That night with more rain forecast for the next day the plan was made to hike half way back the next day before fishing lower in the valley. In the morning we packed up camp and walked down. This time via the river. This turned out to be a stroke of genius. The hike time literally halved, more than halved. What had taken 3 plus hours on the way up took just an hour and a half. On the way we spotted a few fish sitting in some perfect deep blue holes. After setting up our new camp Nick and myself headed back to the fish in the blue holes. We fished to those three fish for 4 maybe 5 solid hours. One of them was a big boy (8lbs, a friend had caught it a few weeks before hand). They were feeding deep. 8 foot plus of water. They wouldn’t spook, no matter how hard we tried. We couldn’t catch them. Hundreds of casts. Numerous silly rigs to try to get down to them. Numerous desperation presentations. Czech nymphing from in front of the fish in full view of it isn’t a great idea right? Well, we tried it. It didn’t work, but the fish didn’t spook either, it just kept on feeding down deep. Eventually we gave up. The other boys had had a bit more luck. Brett had hooked up but was busted off. They had spotted a few more fish they couldn’t tempt. In the end a donut for everybody. At least it was a glorious place to donut. Little did we know this would set the tone for the rest of the trip. The daydream was now over. Reality was about to come crashing in.
That night more rain started. Heavy rain. My tent flooded. I slept under a tarp out in the open. I swatted 20 sandflies in one slap. Lee spent the night dreaming that a rat was doing circle work in his tent. When he woke up a rat really was doing circle work in his tent, tiredness does funny things to the mind. When the others finally awoke and left the safety of their tents, the rain was still falling steadily. We set about packing up and walking out more or less as we had walked in. In the rain, wet and with sodden tents. This time however, our spirits weren’t high. Our spirits were now just dregs in the bottom of a beer bottle the morning after the party. As a fishing day that day was more or less wasted getting out of the valley and getting back to civilisation. As was the next day. This time by tiredness and weather. The rain hadn’t stopped since we had left our valley. Sunny with a chance of showers. We fished all day anyway, if you can even call it that. Every river we hit was high and dirty and our tempers and brains were starting to frey. We didn’t really fish “properly” we just mindlessly went through the motions. In hindsight we should have just set up shop at a microbrewery or winery for the day and refreshed ourselves. It’s what we all needed.
The day after that though was perfect. The river we fished was perfect. We sighted many BIG fish. Almost all were sitting really deep, almost all were going to be very very hard to tempt during the day. We tried anyway. In the end we only caught one. Nick managed to tempt a feisty a 3lb fish from the tailout of a nice pool. It wasn’t conventional. Two wonderful drifts ended with the fish rejecting the fly. In desperation or maybe in an attempt to avoid the many fly changes that had plagued us, Nick jiggled the fly on the third. It worked! By 7 o’clock we were all wrecked. We left just as the fish were coming out from their deep holes to feed in the shallower water. Just as they were becoming far more catchable targets. We contemplated staying but we were beat. We knew we weren’t making a great decision, but none of us had the energy to continue.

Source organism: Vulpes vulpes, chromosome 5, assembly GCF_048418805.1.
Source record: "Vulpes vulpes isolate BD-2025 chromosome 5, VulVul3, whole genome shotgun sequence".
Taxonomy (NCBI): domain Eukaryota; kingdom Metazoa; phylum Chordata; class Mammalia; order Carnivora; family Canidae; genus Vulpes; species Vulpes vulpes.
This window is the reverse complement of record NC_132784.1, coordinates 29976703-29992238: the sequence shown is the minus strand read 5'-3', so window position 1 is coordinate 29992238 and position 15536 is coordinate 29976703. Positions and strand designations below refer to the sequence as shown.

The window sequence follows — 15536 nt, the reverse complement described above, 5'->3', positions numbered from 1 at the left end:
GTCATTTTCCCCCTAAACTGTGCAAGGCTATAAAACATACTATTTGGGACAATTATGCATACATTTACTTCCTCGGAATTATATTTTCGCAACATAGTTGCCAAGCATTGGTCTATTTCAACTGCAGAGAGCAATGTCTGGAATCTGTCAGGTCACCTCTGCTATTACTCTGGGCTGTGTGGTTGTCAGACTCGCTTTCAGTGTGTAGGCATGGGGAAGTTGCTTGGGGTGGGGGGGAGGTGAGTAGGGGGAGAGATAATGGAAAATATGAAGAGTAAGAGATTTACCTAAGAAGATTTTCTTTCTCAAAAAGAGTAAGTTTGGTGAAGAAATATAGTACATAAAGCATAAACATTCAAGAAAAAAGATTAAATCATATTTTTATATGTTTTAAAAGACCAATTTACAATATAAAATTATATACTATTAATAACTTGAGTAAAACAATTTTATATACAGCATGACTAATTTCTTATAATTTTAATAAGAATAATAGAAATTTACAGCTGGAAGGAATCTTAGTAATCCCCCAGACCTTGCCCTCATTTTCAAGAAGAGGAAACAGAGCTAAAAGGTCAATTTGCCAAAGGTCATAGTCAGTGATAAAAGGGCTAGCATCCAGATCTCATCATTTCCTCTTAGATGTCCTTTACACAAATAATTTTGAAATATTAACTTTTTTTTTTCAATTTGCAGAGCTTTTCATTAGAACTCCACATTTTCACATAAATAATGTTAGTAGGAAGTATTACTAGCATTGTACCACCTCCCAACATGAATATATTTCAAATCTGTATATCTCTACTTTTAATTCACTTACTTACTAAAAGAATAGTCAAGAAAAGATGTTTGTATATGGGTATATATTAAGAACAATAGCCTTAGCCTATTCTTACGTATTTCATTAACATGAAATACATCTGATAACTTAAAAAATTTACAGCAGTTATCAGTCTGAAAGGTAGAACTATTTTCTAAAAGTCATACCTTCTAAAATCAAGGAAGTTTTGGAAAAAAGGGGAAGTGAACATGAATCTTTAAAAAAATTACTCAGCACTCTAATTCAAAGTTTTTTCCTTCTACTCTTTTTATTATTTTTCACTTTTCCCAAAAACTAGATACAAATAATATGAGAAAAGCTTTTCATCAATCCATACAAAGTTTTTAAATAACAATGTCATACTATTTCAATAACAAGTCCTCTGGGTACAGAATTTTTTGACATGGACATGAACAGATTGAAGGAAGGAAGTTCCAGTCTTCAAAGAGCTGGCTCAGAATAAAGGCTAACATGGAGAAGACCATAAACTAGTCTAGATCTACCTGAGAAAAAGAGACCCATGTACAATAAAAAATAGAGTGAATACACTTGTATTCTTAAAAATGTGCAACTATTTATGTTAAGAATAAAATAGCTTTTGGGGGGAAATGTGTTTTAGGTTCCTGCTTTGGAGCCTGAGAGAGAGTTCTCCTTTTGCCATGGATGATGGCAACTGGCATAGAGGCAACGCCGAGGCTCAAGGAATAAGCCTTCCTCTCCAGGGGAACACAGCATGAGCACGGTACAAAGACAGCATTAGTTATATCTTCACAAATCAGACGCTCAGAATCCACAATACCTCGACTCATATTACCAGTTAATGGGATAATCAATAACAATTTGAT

The next day was our last day fishing. Nick tapped out and stayed on the couch. I was still on a donut for the trip, as was Danny. By now I’d more or less lost it mentally. Not catching fish had muddled my brain, turning it into an omelette of tangled thoughts. By now the daydream was just a distant memory for all of us. We headed to a river, we saw big fish. We saw one very big fish. We failed to convert any of the 4 or 5 fish we saw. Which brings me to the last cast of the day. The last cast of the trip. It wasn’t to the very big fish, that had spooked hours before. It was “just” a 6-8lb trout. What followed was a good cast. A fly drifting right at the fish. The fish seeing and eating the fly. The fish shaking its head to free itself. And me? I just watched, forgetting to strike until way way to late. After 6 fishless days, what was a 7th in the big scheme of things. I was done mentally anyway. I had completely stopped believing. On that last cast, on my best opportunity for days, my fishing brain had shut down and just frozen. It was like my brain was suddenly running windows 95. After I swore at myself for a good 30 seconds Perrin pipped up jollily in the background to cheer me up.
“You just lost the fish of a fucking lifetime”.
It worked. I cheered up. They are just fish after all. So it goes.
The daydream? That would have to wait till next time. That was OK, I’d had a taste. The sort of taste that has you itching to do it all again soon. The sort of taste that leaves you hungrier than ever to turn the daydream into reality. As for the trip, if there is a more beautiful place to string together 7 donuts, I don’t know of it… If there are five better dudes to do it with I don’t know them.
Thanks to Lee, Perrin, Danny, Brett and Nick for a great holiday and thanks to Lee for taking the photos. Flipping awesome work bro!